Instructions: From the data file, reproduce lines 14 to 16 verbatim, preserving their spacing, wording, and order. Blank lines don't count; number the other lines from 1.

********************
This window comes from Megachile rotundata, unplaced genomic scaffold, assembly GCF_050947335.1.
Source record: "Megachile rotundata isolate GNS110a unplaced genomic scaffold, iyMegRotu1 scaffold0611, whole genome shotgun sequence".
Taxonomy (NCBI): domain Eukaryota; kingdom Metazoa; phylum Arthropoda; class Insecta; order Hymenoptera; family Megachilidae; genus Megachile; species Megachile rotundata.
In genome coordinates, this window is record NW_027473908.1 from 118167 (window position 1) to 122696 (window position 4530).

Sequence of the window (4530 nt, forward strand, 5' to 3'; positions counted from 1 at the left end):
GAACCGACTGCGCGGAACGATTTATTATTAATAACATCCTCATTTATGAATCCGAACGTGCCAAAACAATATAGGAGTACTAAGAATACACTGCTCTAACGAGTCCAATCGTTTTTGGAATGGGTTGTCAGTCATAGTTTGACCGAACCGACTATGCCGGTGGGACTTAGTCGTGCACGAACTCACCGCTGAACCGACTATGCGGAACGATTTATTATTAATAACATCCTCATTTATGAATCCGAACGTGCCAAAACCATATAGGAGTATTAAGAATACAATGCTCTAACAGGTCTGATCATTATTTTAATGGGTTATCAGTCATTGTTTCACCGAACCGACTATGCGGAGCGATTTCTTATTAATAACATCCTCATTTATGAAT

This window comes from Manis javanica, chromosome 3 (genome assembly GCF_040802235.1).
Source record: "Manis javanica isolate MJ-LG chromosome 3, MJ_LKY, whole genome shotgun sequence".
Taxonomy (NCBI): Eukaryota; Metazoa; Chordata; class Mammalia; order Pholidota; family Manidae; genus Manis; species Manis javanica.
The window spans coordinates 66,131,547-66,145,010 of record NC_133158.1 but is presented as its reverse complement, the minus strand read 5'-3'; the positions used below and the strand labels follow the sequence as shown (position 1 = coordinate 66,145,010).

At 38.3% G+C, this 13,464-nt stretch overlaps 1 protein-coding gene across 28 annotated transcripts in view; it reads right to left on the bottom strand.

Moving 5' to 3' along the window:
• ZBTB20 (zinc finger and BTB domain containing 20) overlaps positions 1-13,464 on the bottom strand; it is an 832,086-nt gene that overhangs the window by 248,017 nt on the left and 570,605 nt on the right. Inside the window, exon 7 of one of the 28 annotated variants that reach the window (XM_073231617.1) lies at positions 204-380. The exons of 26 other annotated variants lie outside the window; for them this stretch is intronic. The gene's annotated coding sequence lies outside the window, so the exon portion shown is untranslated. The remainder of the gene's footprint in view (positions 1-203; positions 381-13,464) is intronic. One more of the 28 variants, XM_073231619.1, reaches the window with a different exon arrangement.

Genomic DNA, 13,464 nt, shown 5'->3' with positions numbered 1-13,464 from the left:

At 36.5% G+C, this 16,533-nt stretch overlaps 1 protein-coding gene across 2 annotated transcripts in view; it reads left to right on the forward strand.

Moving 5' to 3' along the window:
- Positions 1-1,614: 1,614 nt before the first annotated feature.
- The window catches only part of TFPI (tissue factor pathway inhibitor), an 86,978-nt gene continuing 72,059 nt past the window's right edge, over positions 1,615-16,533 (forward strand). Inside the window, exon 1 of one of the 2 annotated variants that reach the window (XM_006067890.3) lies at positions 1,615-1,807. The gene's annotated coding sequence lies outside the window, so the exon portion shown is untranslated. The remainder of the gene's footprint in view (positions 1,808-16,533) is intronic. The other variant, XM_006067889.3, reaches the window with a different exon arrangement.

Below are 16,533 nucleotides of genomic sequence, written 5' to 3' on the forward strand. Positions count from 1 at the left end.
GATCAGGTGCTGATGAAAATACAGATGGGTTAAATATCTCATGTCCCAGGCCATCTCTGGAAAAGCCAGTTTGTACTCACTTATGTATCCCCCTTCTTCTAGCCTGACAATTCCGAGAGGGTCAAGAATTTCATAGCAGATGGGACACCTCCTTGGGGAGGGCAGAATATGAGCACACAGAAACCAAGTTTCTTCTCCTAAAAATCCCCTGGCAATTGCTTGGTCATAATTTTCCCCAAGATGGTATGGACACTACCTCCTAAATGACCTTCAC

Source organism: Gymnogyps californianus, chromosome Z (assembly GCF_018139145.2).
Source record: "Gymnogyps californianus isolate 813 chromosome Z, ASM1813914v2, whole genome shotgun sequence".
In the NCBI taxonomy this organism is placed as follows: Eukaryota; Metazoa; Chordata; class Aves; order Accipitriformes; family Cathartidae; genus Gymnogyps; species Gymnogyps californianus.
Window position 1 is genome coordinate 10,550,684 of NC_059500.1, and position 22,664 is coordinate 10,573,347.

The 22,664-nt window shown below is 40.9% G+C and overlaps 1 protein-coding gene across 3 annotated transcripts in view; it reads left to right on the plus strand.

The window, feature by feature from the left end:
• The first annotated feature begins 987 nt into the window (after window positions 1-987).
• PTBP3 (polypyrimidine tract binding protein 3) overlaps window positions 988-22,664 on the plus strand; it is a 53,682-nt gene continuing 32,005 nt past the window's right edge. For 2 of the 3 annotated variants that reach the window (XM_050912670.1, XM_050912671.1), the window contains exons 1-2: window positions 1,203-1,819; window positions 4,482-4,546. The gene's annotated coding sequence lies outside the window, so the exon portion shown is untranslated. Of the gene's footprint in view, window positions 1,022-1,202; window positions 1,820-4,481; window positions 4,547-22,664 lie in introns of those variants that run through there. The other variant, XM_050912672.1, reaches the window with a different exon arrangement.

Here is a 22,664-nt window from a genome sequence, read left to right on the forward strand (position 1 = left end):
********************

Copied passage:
Genomic DNA, 13,464 nt, shown 5'->3' with positions numbered 1-13,464 from the left:

At 36.5% G+C, this 16,533-nt stretch overlaps 1 protein-coding gene across 2 annotated transcripts in view; it reads left to right on the forward strand.

Moving 5' to 3' along the window: